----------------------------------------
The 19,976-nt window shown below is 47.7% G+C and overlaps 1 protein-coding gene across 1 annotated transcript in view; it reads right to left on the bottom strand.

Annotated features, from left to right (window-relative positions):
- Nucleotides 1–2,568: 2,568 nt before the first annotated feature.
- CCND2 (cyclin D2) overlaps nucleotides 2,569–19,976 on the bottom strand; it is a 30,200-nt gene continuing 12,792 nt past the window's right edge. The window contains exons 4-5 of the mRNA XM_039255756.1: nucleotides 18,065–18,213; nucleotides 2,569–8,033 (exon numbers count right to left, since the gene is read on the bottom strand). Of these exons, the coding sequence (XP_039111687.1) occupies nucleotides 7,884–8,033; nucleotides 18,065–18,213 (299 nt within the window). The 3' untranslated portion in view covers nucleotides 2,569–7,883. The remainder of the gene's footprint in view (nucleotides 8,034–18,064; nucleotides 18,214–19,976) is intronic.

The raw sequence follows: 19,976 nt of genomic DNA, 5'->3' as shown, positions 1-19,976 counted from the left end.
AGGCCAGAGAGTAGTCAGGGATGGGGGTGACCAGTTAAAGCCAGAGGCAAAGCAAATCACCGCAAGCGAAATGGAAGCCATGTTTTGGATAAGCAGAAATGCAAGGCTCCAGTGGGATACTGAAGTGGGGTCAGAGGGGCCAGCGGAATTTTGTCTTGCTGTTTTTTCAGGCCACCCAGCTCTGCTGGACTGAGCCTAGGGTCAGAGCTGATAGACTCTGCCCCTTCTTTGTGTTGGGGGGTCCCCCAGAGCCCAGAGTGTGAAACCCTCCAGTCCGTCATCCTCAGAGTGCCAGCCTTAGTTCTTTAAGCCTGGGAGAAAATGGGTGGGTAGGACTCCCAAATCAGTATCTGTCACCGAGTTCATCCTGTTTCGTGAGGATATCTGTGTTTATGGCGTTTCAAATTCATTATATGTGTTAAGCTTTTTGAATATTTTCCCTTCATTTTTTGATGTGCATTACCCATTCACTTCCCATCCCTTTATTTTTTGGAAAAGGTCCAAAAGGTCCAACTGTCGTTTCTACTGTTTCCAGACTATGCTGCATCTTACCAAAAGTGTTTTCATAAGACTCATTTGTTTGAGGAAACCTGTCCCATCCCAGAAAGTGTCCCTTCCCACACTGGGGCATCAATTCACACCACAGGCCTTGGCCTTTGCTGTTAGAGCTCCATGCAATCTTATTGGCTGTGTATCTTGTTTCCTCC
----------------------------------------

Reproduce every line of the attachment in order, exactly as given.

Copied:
The 19,976-nt window shown below is 47.7% G+C and overlaps 1 protein-coding gene across 1 annotated transcript in view; it reads right to left on the bottom strand.

Annotated features, from left to right (window-relative positions):
- Nucleotides 1–2,568: 2,568 nt before the first annotated feature.
- CCND2 (cyclin D2) overlaps nucleotides 2,569–19,976 on the bottom strand; it is a 30,200-nt gene continuing 12,792 nt past the window's right edge. The window contains exons 4-5 of the mRNA XM_039255756.1: nucleotides 18,065–18,213; nucleotides 2,569–8,033 (exon numbers count right to left, since the gene is read on the bottom strand). Of these exons, the coding sequence (XP_039111687.1) occupies nucleotides 7,884–8,033; nucleotides 18,065–18,213 (299 nt within the window). The 3' untranslated portion in view covers nucleotides 2,569–7,883. The remainder of the gene's footprint in view (nucleotides 8,034–18,064; nucleotides 18,214–19,976) is intronic.

The raw sequence follows: 19,976 nt of genomic DNA, 5'->3' as shown, positions 1-19,976 counted from the left end.
AGGCCAGAGAGTAGTCAGGGATGGGGGTGACCAGTTAAAGCCAGAGGCAAAGCAAATCACCGCAAGCGAAATGGAAGCCATGTTTTGGATAAGCAGAAATGCAAGGCTCCAGTGGGATACTGAAGTGGGGTCAGAGGGGCCAGCGGAATTTTGTCTTGCTGTTTTTTCAGGCCACCCAGCTCTGCTGGACTGAGCCTAGGGTCAGAGCTGATAGACTCTGCCCCTTCTTTGTGTTGGGGGGTCCCCCAGAGCCCAGAGTGTGAAACCCTCCAGTCCGTCATCCTCAGAGTGCCAGCCTTAGTTCTTTAAGCCTGGGAGAAAATGGGTGGGTAGGACTCCCAAATCAGTATCTGTCACCGAGTTCATCCTGTTTCGTGAGGATATCTGTGTTTATGGCGTTTCAAATTCATTATATGTGTTAAGCTTTTTGAATATTTTCCCTTCATTTTTTGATGTGCATTACCCATTCACTTCCCATCCCTTTATTTTTTGGAAAAGGTCCAAAAGGTCCAACTGTCGTTTCTACTGTTTCCAGACTATGCTGCATCTTACCAAAAGTGTTTTCATAAGACTCATTTGTTTGAGGAAACCTGTCCCATCCCAGAAAGTGTCCCTTCCCACACTGGGGCATCAATTCACACCACAGGCCTTGGCCTTTGCTGTTAGAGCTCCATGCAATCTTATTGGCTGTGTATCTTGTTTCCTCC